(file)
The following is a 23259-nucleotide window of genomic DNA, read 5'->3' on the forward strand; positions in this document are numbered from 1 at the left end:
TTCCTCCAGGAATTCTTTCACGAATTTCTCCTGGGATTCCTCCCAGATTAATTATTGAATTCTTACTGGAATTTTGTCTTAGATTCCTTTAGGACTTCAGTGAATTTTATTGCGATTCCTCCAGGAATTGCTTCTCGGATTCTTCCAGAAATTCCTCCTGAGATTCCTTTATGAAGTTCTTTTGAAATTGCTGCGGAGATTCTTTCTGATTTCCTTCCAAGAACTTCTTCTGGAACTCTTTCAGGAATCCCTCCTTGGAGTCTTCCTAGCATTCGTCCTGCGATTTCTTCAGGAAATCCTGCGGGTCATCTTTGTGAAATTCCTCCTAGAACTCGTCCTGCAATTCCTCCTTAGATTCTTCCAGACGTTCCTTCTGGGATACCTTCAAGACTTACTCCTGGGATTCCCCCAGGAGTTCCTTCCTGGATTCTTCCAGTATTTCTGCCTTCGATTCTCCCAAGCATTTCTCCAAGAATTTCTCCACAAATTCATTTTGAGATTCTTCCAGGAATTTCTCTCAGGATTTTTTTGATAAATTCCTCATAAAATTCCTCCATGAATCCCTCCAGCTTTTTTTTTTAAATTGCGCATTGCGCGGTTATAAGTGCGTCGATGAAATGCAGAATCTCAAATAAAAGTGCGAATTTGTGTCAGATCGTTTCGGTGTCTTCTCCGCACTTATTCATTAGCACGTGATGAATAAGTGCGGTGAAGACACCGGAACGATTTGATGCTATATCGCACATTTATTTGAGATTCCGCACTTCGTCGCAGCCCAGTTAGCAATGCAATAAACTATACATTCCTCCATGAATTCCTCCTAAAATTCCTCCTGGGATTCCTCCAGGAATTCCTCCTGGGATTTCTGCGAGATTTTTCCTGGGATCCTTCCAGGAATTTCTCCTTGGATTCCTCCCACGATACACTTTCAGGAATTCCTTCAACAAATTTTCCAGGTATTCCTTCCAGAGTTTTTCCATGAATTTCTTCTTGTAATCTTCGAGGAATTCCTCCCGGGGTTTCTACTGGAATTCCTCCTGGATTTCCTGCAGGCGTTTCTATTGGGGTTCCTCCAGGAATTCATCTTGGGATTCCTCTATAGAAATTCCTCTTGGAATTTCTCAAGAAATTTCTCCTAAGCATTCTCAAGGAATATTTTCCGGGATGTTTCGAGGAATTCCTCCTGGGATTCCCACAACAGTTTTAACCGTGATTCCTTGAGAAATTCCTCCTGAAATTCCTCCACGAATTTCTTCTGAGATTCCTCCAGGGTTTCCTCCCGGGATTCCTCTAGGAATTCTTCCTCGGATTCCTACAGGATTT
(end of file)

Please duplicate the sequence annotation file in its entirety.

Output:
The following is a 23259-nucleotide window of genomic DNA, read 5'->3' on the forward strand; positions in this document are numbered from 1 at the left end:
TTCCTCCAGGAATTCTTTCACGAATTTCTCCTGGGATTCCTCCCAGATTAATTATTGAATTCTTACTGGAATTTTGTCTTAGATTCCTTTAGGACTTCAGTGAATTTTATTGCGATTCCTCCAGGAATTGCTTCTCGGATTCTTCCAGAAATTCCTCCTGAGATTCCTTTATGAAGTTCTTTTGAAATTGCTGCGGAGATTCTTTCTGATTTCCTTCCAAGAACTTCTTCTGGAACTCTTTCAGGAATCCCTCCTTGGAGTCTTCCTAGCATTCGTCCTGCGATTTCTTCAGGAAATCCTGCGGGTCATCTTTGTGAAATTCCTCCTAGAACTCGTCCTGCAATTCCTCCTTAGATTCTTCCAGACGTTCCTTCTGGGATACCTTCAAGACTTACTCCTGGGATTCCCCCAGGAGTTCCTTCCTGGATTCTTCCAGTATTTCTGCCTTCGATTCTCCCAAGCATTTCTCCAAGAATTTCTCCACAAATTCATTTTGAGATTCTTCCAGGAATTTCTCTCAGGATTTTTTTGATAAATTCCTCATAAAATTCCTCCATGAATCCCTCCAGCTTTTTTTTTTAAATTGCGCATTGCGCGGTTATAAGTGCGTCGATGAAATGCAGAATCTCAAATAAAAGTGCGAATTTGTGTCAGATCGTTTCGGTGTCTTCTCCGCACTTATTCATTAGCACGTGATGAATAAGTGCGGTGAAGACACCGGAACGATTTGATGCTATATCGCACATTTATTTGAGATTCCGCACTTCGTCGCAGCCCAGTTAGCAATGCAATAAACTATACATTCCTCCATGAATTCCTCCTAAAATTCCTCCTGGGATTCCTCCAGGAATTCCTCCTGGGATTTCTGCGAGATTTTTCCTGGGATCCTTCCAGGAATTTCTCCTTGGATTCCTCCCACGATACACTTTCAGGAATTCCTTCAACAAATTTTCCAGGTATTCCTTCCAGAGTTTTTCCATGAATTTCTTCTTGTAATCTTCGAGGAATTCCTCCCGGGGTTTCTACTGGAATTCCTCCTGGATTTCCTGCAGGCGTTTCTATTGGGGTTCCTCCAGGAATTCATCTTGGGATTCCTCTATAGAAATTCCTCTTGGAATTTCTCAAGAAATTTCTCCTAAGCATTCTCAAGGAATATTTTCCGGGATGTTTCGAGGAATTCCTCCTGGGATTCCCACAACAGTTTTAACCGTGATTCCTTGAGAAATTCCTCCTGAAATTCCTCCACGAATTTCTTCTGAGATTCCTCCAGGGTTTCCTCCCGGGATTCCTCTAGGAATTCTTCCTCGGATTCCTACAGGATTT